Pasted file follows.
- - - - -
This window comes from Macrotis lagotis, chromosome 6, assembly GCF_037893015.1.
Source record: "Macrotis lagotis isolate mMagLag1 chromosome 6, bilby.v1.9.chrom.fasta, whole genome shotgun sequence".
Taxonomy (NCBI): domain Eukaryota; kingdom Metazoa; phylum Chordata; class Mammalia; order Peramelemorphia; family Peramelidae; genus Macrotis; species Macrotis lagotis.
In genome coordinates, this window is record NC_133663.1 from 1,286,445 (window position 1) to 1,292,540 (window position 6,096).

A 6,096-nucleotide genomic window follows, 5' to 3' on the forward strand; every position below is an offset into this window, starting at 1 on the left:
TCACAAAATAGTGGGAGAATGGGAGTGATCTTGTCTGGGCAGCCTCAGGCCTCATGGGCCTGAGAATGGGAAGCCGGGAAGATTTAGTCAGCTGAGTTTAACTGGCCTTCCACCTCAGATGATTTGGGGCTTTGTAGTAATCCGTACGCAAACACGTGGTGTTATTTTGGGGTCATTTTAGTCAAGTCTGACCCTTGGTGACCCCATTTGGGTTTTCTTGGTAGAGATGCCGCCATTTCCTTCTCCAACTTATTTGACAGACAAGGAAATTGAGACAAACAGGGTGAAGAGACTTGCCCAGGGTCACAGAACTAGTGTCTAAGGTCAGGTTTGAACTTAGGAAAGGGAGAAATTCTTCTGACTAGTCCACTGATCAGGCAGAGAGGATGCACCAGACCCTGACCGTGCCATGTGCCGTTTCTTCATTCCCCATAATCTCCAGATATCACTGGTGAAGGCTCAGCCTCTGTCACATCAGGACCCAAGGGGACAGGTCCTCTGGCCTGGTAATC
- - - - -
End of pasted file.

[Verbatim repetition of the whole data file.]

This window comes from Macrotis lagotis, chromosome 6, assembly GCF_037893015.1.
Source record: "Macrotis lagotis isolate mMagLag1 chromosome 6, bilby.v1.9.chrom.fasta, whole genome shotgun sequence".
Taxonomy (NCBI): domain Eukaryota; kingdom Metazoa; phylum Chordata; class Mammalia; order Peramelemorphia; family Peramelidae; genus Macrotis; species Macrotis lagotis.
In genome coordinates, this window is record NC_133663.1 from 1,286,445 (window position 1) to 1,292,540 (window position 6,096).

A 6,096-nucleotide genomic window follows, 5' to 3' on the forward strand; every position below is an offset into this window, starting at 1 on the left:
TCACAAAATAGTGGGAGAATGGGAGTGATCTTGTCTGGGCAGCCTCAGGCCTCATGGGCCTGAGAATGGGAAGCCGGGAAGATTTAGTCAGCTGAGTTTAACTGGCCTTCCACCTCAGATGATTTGGGGCTTTGTAGTAATCCGTACGCAAACACGTGGTGTTATTTTGGGGTCATTTTAGTCAAGTCTGACCCTTGGTGACCCCATTTGGGTTTTCTTGGTAGAGATGCCGCCATTTCCTTCTCCAACTTATTTGACAGACAAGGAAATTGAGACAAACAGGGTGAAGAGACTTGCCCAGGGTCACAGAACTAGTGTCTAAGGTCAGGTTTGAACTTAGGAAAGGGAGAAATTCTTCTGACTAGTCCACTGATCAGGCAGAGAGGATGCACCAGACCCTGACCGTGCCATGTGCCGTTTCTTCATTCCCCATAATCTCCAGATATCACTGGTGAAGGCTCAGCCTCTGTCACATCAGGACCCAAGGGGACAGGTCCTCTGGCCTGGTAATC